by Vernon Khelawan
Before I begin this week’s column I want to make pellucidly clear that I belong to no political party. My interest as a patriot, because I was born and grew up here, is to ensure that the nation’s best interests are always paramount. Everybody, including parliamentarians, is expected to put the interests of the country first.
But when one looks at what is happening today there’s no alternative but to wonder about patriotism. Remember the phrase ‘morality in public affairs’ that was coined by PNM founder Dr Eric Williams some 60 years ago? Today it seems the phrase has become useless, no meaning. There is a total lack of morals, not only in politics, but in Carnival: our songs, our behaviour in many of the public offices in the country, our schools and even in our homes.
The Prime Minister crossed the line with the third ministerial appointment of Marlene McDonald. But there appears to be much more in the mortar than the pestle. The portfolio which McDonald has taken up as a Junior Minister substantively belongs to Maxie Cuffie, representative of the La Horquetta/Talparo constituency.
Cuffie suffered a massive stroke last September and as far as we know is unable to carry out his ministerial duties. He is at present warded at the Walter Reed Hospital, Washington DC, but, according to the Prime Minister, is expected back in the country before Easter. Obviously, the PM knows much more about Maxie than he is prepared to reveal.
From all reports, backed up by statements allegedly made by Maxie, he is supposed to be doing well and on the road to recovery. And as a journalist I wish my former colleague a complete recovery. But while Maxie is recovering, his Ministry—Public Administration and Communications—was being handled by the Prime Minister. But this sudden appointment is suspicious and reeks of deception.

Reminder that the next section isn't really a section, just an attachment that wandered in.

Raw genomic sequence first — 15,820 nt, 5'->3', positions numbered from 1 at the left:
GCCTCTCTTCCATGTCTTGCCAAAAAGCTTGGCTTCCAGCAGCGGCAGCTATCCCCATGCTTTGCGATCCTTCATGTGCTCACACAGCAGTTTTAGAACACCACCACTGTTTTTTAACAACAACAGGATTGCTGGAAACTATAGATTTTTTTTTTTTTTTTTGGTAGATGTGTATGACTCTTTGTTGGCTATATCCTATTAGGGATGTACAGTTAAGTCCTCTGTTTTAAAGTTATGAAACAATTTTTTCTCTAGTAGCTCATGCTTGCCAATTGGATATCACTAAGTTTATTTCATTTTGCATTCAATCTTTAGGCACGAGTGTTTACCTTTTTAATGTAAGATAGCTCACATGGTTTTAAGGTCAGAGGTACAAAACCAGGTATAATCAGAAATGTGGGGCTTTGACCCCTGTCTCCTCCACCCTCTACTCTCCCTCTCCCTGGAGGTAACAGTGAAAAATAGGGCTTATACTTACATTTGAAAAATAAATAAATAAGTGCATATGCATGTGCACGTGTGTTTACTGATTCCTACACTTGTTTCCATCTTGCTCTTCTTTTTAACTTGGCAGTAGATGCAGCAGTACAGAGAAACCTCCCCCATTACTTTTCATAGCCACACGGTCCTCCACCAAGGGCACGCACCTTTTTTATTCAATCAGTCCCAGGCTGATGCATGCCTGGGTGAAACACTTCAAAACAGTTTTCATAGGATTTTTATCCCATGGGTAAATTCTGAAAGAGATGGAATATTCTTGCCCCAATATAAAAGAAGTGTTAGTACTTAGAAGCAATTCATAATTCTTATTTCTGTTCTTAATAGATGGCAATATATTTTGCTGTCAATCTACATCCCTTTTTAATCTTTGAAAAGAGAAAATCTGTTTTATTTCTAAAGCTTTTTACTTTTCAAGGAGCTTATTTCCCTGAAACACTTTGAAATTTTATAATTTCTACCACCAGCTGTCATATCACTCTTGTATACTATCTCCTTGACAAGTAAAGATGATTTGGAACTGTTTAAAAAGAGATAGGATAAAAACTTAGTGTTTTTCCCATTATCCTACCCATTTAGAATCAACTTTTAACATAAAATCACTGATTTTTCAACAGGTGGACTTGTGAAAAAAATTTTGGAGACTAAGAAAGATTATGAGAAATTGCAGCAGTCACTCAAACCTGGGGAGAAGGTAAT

But this is where it gets dicey. Maxie is expected back in the country soon. Whether he will be well enough to resume work is the question. But Marlene is there now. Is she being prepared for Maxie’s job because the powers-that-be know something we don’t? So, the question is, if Maxie is unable to carry out his duties: Would Marlene then become the de facto senior Minister?
Further, if Maxie is unable to serve his constituency, would the State withdraw its medical help from Maxie? Would Maxie be forced to resign? If this turn of events happens and a by-election is called, is the PNM sure to retain the seat, or would Maxie be allowed to ride out his term? Another question. Would the government be brave enough to call a by-election half way through its term?
On the other hand, the Prime Minister has publicly stated he has evidence of malfeasance in public office during the last administration, but two-and-a-half years into his term, nobody has gone to jail and no charges have been laid, except against the former Housing Minister regarding some EMBD contracts.
That is why I say ‘morality in public affairs’ has now become ‘passe’. What we are sorely lacking are people with strong principles and morals to buck the authorities if they strongly believe that things can go awry. Now we can understand why former Prime Minister Basdeo Panday made his famous statement – “Politics has a morality of its own”.